BACKGROUND: Manual surveillance of indwelling urinary catheters (IUCs) and catheter-associated urinary tract infections (CAUTIs) is resource intense.
METHODS: We implemented electronic surveillance in nonintensive care units of Nurses Improving Care for Healthsystem Elders (NICHE) hospitals. Capacity was created centrally to analyze data collected electronically or manually at each site. We measured the average IUC duration and proportion of patients with IUC duration < 3 days. CAUTIs were identified using a validated algorithm based on the Centers for Disease Control and Prevention definition and used to calculate rates and standardized incidence ratios (SIRs).
RESULTS: Electronic surveillance was implemented in 25 units at 20 NICHE hospitals. Full automation was achieved at 15 of 16 sites with electronic health records (EHRs). Electronic surveillance challenges included EHR data element formats and IUC documentation. Study units reported on 4,574 patients for 16,105 IUC days over a 6-month period. The mean of the unit-level average IUC duration was 3.2 ± 2.6 days, mean proportion of patients with IUC duration < 3 days was 52.4% ± 50%, and mean CAUTI SIR was 0.14 ± 0.31.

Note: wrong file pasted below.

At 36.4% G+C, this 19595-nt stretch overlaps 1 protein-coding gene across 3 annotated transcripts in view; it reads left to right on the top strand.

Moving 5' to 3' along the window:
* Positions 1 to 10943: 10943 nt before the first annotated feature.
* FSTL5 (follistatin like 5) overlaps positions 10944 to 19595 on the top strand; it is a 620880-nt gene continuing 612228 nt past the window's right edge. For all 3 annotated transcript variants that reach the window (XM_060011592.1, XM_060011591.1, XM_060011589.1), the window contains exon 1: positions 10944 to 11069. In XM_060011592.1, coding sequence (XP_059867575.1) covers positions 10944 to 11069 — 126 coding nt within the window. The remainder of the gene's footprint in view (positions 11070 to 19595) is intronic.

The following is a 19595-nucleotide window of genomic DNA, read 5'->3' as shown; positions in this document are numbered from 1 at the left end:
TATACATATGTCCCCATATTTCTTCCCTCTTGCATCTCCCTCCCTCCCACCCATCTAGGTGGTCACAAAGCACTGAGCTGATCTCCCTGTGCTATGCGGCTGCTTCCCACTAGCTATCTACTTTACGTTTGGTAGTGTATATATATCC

CONCLUSION: A centralized electronic surveillance strategy for CAUTI is feasible and sustainable. Baseline performance of participating sites was exemplary, with very low SIRs at baseline.
Wald HL, Bandle B, Richard AA, Min SJ, Capezuti E. Are you the author?
Division of Health Care Policy and Research, University of Colorado School of Medicine, Aurora, CO; Hunter-Bellevue School of Nursing, Hunter College of the City University of New York, New York, NY.
Reference: Am J Infect Control. 2014 Oct;42(10 Suppl):S242-9.